Services at St Michael and All Angels (refer to smlcc.com.au for times)
Sunday 1 December, 1st Sunday of Advent
Sunday 8 December, The Immaculate Conception of Our Lady
Sunday 15 December, 3rd Sunday of Advent
Sunday 22 December, 4th Sunday of Advent
Intent: Right action
Wednesday 25 December, The Nativity of Our Lord
Sunday 29 December, 1st Sunday after the Nativity
Advent and Christmas
This year the first Sunday of Advent falls on December 1st, the first day of Summer. All very neat and tidy! Our continent is going through another of its periodic reoccurrences of extremes, this time with all the extremes – drought, hail, wind, cold, heat - appearing to arrive at once. It may be that we are experiencing many smaller cycles all recurring at the same time, resulting in unnatural maximums and minimums of all the weather features. Whatever is driving what, we are “living in interesting times” as the Chinese proverb says.
At St Michael’s in Southport, rather than praying for rain, we pray for a return of harmony to our ecosystem. Queenslanders are only too aware of the end result of too much rain! Guided by Mickey Mouse’s experience in the Sorcerer’s Apprentice, we are safer to leave the details to nature and the Angels rather than suggesting how many millimeters of rain we need.
Advent is a period signaling the Church’s New Year and a preparation for Christmas. At our calendar New Year of December 31 and January 1 we often take the time to reflect and to set up our incoming year with New Year resolutions. This is always an exercise with mixed outcomes! Probably the most valuable part of the exercise is the period of quiet reflection in which we formulate our “resolutions”. We can also do this same thoughtful exercise at the Church New Year and endeavour to make our spiritual “resolutions” and set our personal spiritual expectations for the incoming church year.
The last paragraph of the General Information page in our Liturgy (p7 in the 5th edition, 1983) contains a beautifully compact description of an uplifting vision for the LCC:
The Liberal Catholic Church is a living Christian church which maintains that the form of religion should keep pace with human spiritual growth and enlightenment, but it also holds that the church has handed down a precious heritage from Christ himself.
This statement assumes and expects that our personal spiritual growth is ongoing and as we interact with the world, while enjoying the “very precious heritage from Christ himself”, we are able continuously to draw strength and inspiration from structures such as our Sacraments.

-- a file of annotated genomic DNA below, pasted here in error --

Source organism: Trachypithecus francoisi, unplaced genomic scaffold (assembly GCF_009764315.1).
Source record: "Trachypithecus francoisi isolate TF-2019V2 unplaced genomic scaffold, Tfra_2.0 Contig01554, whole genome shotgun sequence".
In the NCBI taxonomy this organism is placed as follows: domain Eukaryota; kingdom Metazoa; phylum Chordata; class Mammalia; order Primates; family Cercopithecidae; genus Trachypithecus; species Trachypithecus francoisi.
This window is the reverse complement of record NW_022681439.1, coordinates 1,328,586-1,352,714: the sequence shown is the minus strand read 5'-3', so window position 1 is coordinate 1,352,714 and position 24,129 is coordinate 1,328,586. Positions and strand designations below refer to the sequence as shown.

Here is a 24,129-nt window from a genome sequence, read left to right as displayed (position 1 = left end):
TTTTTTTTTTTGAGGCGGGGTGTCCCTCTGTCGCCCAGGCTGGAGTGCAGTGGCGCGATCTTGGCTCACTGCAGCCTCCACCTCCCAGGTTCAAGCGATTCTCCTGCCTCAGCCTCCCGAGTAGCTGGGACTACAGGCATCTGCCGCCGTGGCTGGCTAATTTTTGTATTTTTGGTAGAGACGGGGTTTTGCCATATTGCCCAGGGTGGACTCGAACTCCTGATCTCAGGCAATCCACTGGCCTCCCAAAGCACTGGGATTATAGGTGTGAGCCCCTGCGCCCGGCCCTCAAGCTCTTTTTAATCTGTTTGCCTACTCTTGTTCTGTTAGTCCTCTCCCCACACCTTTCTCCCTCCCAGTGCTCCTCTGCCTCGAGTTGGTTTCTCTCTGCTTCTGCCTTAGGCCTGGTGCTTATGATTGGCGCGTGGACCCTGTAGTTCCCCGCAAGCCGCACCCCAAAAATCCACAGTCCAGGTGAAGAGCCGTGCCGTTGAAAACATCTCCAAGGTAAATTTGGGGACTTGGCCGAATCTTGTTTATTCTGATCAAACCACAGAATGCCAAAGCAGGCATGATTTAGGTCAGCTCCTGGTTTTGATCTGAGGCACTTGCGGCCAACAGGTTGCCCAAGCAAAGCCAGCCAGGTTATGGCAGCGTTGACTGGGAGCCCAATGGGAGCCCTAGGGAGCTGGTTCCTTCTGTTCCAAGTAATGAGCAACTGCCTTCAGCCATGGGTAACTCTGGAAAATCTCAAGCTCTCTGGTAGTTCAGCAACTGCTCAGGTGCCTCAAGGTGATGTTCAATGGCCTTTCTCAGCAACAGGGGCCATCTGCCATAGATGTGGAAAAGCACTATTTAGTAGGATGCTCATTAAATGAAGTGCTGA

Another form of spiritual nourishment from a well that never runs dry is reading the scriptures. The Rev Geoffrey Hodson has written extensively on the deep and universally meaningful messages and instructions for life which can be found in the scriptures of the great world faiths. In particular, in his group of books, “The Hidden Wisdom in the Holy Bible” (1st edition 1963, revised edition 1970), he points out that there is a universal set of symbols which can be learned and which enable us to gain insights into a “philosophy of life which is spiritual, intellectual and pre-eminently practical”.
One example from Fr Geoffrey’s Volume 1 concerns Jesus cursing the fig tree that has not borne fruit (Matthew 21:19, Mark 11:21). As Fr Geoffrey comments, this seems to be a very un-Christ-like action! He goes on to expand on this passage, which is an allegory concerned with universal laws. In this case, the insight we can gain is the need for all living things and beings (us!) to share the fruits of our lives (possessions, discovered wisdom, truth and power). If this is not done, we will metaphorically wither and die.
As well as discussing the symbols and their meaning, Fr Geoffrey also sets out the procedure that a seeker may adopt to achieve results with clarity. Briefly, we prepare by setting the correct motivation before embarking on a period of study, and we ask for assistance from our Higher Self to experience the inner illumination that will cement our experience and continue to supply the energy needed for us to persevere on our spiritual path.
As we reflect on our New (spiritual) Year’s resolutions, we might consider taking on a
program of study along these lines to give ourselves a truly sustainable Christian Christmas present which will bring us ever closer to realising the Christ within, and sharing our love and all of God’s blessings we have received with all we meet and interact with over this Festive Season.
With God’s blessing